The device is 2.78 inches wide, 5.65 inches tall and just over a quart of an inch thick. The Galaxy S6 weighs 4.9 ounces while the S6 Edge is a tad lighter at 4.6 ounces—possibly a result of the wrap-around glass on the sides replacing some of the aluminum frame.
The 5.1-inch Super-AMOLED display has a resolution of 2,560 x 1,440—making a market-leading pixel density of 577 PPI. It comes with Android “Lollipop” and has an Exynos 7420 processor which merges a 1.5GHz quad-core Cortex-A53 with a 2.1 GHz quad-core Cortex-A57. The Galaxy S6 / S6 Edge has 3GB of RAM and is available with 32GB, 64GB, or 128GB of internal storage.
It has a 16-megapixel rear-facing camera and a 5-megapixel front-facing camera, and a complete sensor array, including accelerometer, gyroscope, proximity sensor, compass, barometer, blood oxygen and heart rate sensor. It also has a fingerprint scanner for authentication.
Both the Galaxy S6 and Galaxy S6 Edge feel like they’re well-engineered and solidly constructed. Samsung learned some hard lessons from the relatively tepid response to the Galaxy S5 and took a page (or two) from the Apple playbook when designing the Galaxy S6. The Galaxy S6 is an aluminum alloy frame with Gorilla Glass on front and back. The Galaxy S6 Edge is essentially the exact same device with the obvious exception being that the Edge has a wrap-around display that curves around the sides and comes with a couple extra features that make use of the funky edge glass.
I prefer the Galaxy S6. The additional features of the S6 Edge seem like marginal parlor tricks—novelties that get old quickly. The Galaxy S6 feels better in my hand. I feel like I am much less likely to drop the S6, and if you do drop an S6 Edge that curved display will cost you more to replace—estimates run as high as $260 and according to VentureBeat it’s not covered under warranty.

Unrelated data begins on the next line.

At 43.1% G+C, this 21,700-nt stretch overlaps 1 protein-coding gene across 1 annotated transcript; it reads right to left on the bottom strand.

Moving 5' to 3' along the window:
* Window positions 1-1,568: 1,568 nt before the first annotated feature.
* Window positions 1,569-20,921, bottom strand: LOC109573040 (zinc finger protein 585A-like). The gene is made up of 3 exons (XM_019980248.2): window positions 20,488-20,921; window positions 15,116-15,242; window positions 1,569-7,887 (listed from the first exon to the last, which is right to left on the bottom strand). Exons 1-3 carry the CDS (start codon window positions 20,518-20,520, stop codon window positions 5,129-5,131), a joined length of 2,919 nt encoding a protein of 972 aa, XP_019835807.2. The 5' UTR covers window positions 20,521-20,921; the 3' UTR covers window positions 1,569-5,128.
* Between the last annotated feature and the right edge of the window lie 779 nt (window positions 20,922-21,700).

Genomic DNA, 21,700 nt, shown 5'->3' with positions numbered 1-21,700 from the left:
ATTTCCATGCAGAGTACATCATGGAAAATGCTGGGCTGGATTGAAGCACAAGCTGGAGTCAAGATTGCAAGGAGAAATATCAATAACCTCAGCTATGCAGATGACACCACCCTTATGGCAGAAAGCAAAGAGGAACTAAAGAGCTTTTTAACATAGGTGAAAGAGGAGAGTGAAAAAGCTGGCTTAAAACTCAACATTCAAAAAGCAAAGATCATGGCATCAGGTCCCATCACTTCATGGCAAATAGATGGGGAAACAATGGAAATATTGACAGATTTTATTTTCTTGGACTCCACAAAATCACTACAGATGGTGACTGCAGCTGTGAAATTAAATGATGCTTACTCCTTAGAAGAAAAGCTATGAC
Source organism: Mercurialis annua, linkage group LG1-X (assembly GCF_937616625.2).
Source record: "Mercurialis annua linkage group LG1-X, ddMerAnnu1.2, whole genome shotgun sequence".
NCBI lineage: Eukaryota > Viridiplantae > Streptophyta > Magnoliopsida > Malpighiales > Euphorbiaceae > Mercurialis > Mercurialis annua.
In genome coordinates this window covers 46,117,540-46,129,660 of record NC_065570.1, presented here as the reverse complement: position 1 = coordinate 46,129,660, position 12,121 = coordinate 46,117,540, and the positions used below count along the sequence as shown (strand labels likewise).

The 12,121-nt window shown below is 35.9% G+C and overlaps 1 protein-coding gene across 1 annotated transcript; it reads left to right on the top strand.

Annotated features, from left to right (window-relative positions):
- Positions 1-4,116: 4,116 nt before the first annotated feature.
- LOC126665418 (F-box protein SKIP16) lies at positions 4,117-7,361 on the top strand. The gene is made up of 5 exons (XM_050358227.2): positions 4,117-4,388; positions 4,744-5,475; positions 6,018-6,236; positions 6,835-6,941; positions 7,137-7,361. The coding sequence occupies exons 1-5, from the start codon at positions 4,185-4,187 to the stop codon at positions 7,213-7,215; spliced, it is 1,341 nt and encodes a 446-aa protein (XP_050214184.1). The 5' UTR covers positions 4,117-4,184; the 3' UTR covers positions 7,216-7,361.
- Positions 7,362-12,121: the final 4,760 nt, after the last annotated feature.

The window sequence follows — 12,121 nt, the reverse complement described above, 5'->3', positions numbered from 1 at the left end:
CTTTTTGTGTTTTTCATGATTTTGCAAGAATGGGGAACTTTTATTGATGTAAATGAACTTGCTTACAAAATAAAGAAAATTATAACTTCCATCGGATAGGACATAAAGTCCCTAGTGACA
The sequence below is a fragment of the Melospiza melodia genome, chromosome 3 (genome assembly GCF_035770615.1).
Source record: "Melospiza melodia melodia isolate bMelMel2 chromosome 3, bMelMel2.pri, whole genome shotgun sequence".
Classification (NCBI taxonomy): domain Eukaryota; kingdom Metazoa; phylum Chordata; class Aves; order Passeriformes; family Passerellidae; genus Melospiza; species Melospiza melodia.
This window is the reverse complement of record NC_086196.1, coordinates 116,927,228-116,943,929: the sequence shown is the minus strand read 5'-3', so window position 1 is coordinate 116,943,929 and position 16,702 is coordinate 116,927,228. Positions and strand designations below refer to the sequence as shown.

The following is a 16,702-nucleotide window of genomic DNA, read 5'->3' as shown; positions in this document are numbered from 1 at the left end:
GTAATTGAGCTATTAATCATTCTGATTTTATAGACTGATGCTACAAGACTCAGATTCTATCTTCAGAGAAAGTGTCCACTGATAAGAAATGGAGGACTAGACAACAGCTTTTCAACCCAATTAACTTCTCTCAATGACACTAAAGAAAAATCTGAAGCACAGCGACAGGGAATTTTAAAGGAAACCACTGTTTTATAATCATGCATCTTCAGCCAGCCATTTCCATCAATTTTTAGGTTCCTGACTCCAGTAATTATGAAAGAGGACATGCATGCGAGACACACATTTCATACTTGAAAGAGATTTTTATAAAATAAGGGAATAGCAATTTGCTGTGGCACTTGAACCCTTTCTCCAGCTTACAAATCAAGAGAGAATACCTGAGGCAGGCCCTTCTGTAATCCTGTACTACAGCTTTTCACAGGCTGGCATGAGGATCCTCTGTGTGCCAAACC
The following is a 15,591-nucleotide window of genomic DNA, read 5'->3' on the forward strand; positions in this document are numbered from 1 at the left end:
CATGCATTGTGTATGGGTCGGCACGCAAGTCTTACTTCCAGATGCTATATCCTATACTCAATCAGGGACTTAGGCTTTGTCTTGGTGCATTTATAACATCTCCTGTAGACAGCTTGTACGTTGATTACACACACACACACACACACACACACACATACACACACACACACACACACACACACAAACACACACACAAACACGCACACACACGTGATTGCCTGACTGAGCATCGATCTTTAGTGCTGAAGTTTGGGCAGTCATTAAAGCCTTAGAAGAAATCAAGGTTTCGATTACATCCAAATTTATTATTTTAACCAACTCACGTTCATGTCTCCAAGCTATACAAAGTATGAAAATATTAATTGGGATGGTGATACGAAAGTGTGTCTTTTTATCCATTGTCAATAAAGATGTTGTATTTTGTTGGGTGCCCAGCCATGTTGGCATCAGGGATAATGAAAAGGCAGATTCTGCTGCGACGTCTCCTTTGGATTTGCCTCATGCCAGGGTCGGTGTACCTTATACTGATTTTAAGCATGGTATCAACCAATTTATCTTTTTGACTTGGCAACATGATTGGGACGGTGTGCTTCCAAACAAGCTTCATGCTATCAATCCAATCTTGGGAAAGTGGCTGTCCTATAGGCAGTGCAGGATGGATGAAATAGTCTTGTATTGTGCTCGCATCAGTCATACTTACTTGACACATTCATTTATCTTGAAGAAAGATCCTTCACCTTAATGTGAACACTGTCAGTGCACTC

No complaints in this department with either device. There’s a reason that Samsung dominates the Android smartphone market and why the Galaxy line of devices is the de facto standard for flagship Android devices.
Both the display and the camera are amazing. I’ve come to expect nothing less from Samsung mobile devices. Battery life and app performance were stunning. The bonus on the battery life is that when it does need to recharge it does so quickly with the included fast charger. Samsung claims you can get 4 hours of battery life out of the Galaxy S6 with just 10 minutes on the charger. I found that I could get it to about 50 percent capacity in about 30 minutes. Not too shabby if you need to recharge in a hurry before you hit the road.
One thing I don’t like about Samsung mobile devices is the additional proprietary bloatware. Some of it is useful and I know there are those who love the Samsung apps. I’d just prefer a stock Android experience out of the box with the option to install the Samsung apps I want. I’m not a fan of having additional apps installed by default that I can’t even remove if I want to.
When it comes to Android smartphones Samsung is dominant and it’s easy to see why. The Galaxy S6 and Galaxy S6 Edge have the quality engineering and craftsmanship to go head-to-head with the iPhone 6. Samsung has gone to great lengths to pay attention to detail and provide an exceptional smartphone experience.
The Galaxy S6 Edge is cool, but the things that make it unique just don’t impress me that much. I’d recommend just going with the regular Galaxy S6 if you’re in the market for a new Android smartphone.
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